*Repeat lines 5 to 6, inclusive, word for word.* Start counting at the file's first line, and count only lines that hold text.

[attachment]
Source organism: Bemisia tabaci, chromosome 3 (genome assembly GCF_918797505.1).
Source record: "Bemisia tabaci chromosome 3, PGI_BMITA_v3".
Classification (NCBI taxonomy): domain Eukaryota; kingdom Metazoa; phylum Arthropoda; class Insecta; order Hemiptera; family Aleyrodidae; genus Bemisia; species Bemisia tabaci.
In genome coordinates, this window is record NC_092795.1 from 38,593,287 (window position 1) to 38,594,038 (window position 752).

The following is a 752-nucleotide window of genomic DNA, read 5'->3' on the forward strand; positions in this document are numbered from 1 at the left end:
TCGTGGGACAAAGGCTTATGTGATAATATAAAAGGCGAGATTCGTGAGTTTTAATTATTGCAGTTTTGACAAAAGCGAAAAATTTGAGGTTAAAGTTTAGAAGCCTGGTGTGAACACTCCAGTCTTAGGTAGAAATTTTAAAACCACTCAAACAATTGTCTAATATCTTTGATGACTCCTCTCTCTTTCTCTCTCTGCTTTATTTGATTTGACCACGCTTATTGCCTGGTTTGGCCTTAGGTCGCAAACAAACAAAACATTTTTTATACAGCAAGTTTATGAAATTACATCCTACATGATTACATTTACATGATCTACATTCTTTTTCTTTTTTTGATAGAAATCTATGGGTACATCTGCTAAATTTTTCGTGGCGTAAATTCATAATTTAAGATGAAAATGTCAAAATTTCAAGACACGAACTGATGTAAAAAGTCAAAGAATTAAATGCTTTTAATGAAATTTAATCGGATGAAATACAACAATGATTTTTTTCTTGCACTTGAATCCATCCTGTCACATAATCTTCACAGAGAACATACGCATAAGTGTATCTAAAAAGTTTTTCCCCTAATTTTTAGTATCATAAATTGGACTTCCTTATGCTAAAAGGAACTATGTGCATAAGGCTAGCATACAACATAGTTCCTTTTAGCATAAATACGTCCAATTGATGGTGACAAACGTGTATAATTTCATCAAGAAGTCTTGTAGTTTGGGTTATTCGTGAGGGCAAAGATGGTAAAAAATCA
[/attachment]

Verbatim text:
The following is a 752-nucleotide window of genomic DNA, read 5'->3' on the forward strand; positions in this document are numbered from 1 at the left end:
TCGTGGGACAAAGGCTTATGTGATAATATAAAAGGCGAGATTCGTGAGTTTTAATTATTGCAGTTTTGACAAAAGCGAAAAATTTGAGGTTAAAGTTTAGAAGCCTGGTGTGAACACTCCAGTCTTAGGTAGAAATTTTAAAACCACTCAAACAATTGTCTAATATCTTTGATGACTCCTCTCTCTTTCTCTCTCTGCTTTATTTGATTTGACCACGCTTATTGCCTGGTTTGGCCTTAGGTCGCAAACAAACAAAACATTTTTTATACAGCAAGTTTATGAAATTACATCCTACATGATTACATTTACATGATCTACATTCTTTTTCTTTTTTTGATAGAAATCTATGGGTACATCTGCTAAATTTTTCGTGGCGTAAATTCATAATTTAAGATGAAAATGTCAAAATTTCAAGACACGAACTGATGTAAAAAGTCAAAGAATTAAATGCTTTTAATGAAATTTAATCGGATGAAATACAACAATGATTTTTTTCTTGCACTTGAATCCATCCTGTCACATAATCTTCACAGAGAACATACGCATAAGTGTATCTAAAAAGTTTTTCCCCTAATTTTTAGTATCATAAATTGGACTTCCTTATGCTAAAAGGAACTATGTGCATAAGGCTAGCATACAACATAGTTCCTTTTAGCATAAATACGTCCAATTGATGGTGACAAACGTGTATAATTTCATCAAGAAGTCTTGTAGTTTGGGTTATTCGTGAGGGCAAAGATGGTAAAAAATCA